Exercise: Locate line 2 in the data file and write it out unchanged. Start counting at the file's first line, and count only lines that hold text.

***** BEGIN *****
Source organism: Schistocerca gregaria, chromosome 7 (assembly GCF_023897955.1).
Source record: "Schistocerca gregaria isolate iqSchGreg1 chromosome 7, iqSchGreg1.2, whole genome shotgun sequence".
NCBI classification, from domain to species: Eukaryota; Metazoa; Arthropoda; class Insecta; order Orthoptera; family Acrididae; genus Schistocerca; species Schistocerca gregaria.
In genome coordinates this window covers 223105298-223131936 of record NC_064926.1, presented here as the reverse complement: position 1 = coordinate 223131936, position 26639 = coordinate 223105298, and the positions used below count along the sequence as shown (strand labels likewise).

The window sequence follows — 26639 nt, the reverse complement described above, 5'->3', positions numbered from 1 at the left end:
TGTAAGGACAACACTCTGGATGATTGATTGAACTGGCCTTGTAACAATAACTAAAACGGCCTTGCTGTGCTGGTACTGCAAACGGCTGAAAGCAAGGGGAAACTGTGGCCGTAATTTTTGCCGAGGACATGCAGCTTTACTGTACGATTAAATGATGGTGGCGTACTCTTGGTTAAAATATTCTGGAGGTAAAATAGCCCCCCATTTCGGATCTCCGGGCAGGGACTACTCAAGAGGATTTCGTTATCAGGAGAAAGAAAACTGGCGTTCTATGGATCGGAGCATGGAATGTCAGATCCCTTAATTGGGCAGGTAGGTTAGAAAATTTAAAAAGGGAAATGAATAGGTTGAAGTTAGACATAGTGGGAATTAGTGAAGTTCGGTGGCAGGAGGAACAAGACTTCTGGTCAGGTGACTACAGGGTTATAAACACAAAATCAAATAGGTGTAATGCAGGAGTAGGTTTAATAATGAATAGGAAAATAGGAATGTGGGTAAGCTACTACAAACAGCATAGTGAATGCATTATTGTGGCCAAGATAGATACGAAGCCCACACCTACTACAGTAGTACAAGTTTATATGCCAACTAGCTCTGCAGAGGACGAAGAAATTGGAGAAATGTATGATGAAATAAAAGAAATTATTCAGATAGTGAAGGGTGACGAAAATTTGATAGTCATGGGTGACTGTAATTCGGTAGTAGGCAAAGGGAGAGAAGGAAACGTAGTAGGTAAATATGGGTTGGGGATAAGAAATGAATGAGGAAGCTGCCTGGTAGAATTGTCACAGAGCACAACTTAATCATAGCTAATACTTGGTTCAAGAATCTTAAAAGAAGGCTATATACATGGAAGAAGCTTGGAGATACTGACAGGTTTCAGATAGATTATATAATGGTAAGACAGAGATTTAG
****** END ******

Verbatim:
Source record: "Schistocerca gregaria isolate iqSchGreg1 chromosome 7, iqSchGreg1.2, whole genome shotgun sequence".